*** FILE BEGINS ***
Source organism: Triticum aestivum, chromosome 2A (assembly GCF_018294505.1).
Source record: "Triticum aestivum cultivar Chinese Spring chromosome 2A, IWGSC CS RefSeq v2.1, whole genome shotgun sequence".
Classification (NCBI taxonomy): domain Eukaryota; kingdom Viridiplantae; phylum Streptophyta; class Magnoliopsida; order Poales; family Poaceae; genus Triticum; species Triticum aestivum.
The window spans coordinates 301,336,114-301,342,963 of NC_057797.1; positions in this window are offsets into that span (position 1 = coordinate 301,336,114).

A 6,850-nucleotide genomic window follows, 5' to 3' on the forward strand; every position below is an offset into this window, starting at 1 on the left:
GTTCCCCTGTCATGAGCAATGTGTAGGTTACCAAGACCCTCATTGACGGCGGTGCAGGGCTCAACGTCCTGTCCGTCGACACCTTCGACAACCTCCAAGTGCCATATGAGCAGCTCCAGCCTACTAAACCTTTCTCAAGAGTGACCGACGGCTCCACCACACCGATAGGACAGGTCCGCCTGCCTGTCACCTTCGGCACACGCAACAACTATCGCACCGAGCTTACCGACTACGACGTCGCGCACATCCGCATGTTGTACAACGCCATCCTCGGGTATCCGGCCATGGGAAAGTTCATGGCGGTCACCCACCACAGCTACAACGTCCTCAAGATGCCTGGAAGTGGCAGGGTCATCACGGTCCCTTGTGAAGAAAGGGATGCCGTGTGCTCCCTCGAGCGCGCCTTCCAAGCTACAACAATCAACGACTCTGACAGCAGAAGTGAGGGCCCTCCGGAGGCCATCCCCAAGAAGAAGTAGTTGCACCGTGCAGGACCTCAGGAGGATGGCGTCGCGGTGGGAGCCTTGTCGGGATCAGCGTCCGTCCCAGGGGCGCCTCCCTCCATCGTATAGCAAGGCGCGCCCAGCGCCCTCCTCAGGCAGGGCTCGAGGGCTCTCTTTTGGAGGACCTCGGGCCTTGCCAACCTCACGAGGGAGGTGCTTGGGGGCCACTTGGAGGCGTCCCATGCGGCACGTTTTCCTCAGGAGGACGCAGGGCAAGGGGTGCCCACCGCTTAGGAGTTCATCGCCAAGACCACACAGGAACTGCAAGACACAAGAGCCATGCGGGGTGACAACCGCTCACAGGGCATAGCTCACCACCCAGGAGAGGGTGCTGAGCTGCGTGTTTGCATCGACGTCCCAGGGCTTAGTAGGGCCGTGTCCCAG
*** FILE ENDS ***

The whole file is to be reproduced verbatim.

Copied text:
Source organism: Triticum aestivum, chromosome 2A (assembly GCF_018294505.1).
Source record: "Triticum aestivum cultivar Chinese Spring chromosome 2A, IWGSC CS RefSeq v2.1, whole genome shotgun sequence".
Classification (NCBI taxonomy): domain Eukaryota; kingdom Viridiplantae; phylum Streptophyta; class Magnoliopsida; order Poales; family Poaceae; genus Triticum; species Triticum aestivum.
The window spans coordinates 301,336,114-301,342,963 of NC_057797.1; positions in this window are offsets into that span (position 1 = coordinate 301,336,114).

A 6,850-nucleotide genomic window follows, 5' to 3' on the forward strand; every position below is an offset into this window, starting at 1 on the left:
GTTCCCCTGTCATGAGCAATGTGTAGGTTACCAAGACCCTCATTGACGGCGGTGCAGGGCTCAACGTCCTGTCCGTCGACACCTTCGACAACCTCCAAGTGCCATATGAGCAGCTCCAGCCTACTAAACCTTTCTCAAGAGTGACCGACGGCTCCACCACACCGATAGGACAGGTCCGCCTGCCTGTCACCTTCGGCACACGCAACAACTATCGCACCGAGCTTACCGACTACGACGTCGCGCACATCCGCATGTTGTACAACGCCATCCTCGGGTATCCGGCCATGGGAAAGTTCATGGCGGTCACCCACCACAGCTACAACGTCCTCAAGATGCCTGGAAGTGGCAGGGTCATCACGGTCCCTTGTGAAGAAAGGGATGCCGTGTGCTCCCTCGAGCGCGCCTTCCAAGCTACAACAATCAACGACTCTGACAGCAGAAGTGAGGGCCCTCCGGAGGCCATCCCCAAGAAGAAGTAGTTGCACCGTGCAGGACCTCAGGAGGATGGCGTCGCGGTGGGAGCCTTGTCGGGATCAGCGTCCGTCCCAGGGGCGCCTCCCTCCATCGTATAGCAAGGCGCGCCCAGCGCCCTCCTCAGGCAGGGCTCGAGGGCTCTCTTTTGGAGGACCTCGGGCCTTGCCAACCTCACGAGGGAGGTGCTTGGGGGCCACTTGGAGGCGTCCCATGCGGCACGTTTTCCTCAGGAGGACGCAGGGCAAGGGGTGCCCACCGCTTAGGAGTTCATCGCCAAGACCACACAGGAACTGCAAGACACAAGAGCCATGCGGGGTGACAACCGCTCACAGGGCATAGCTCACCACCCAGGAGAGGGTGCTGAGCTGCGTGTTTGCATCGACGTCCCAGGGCTTAGTAGGGCCGTGTCCCAG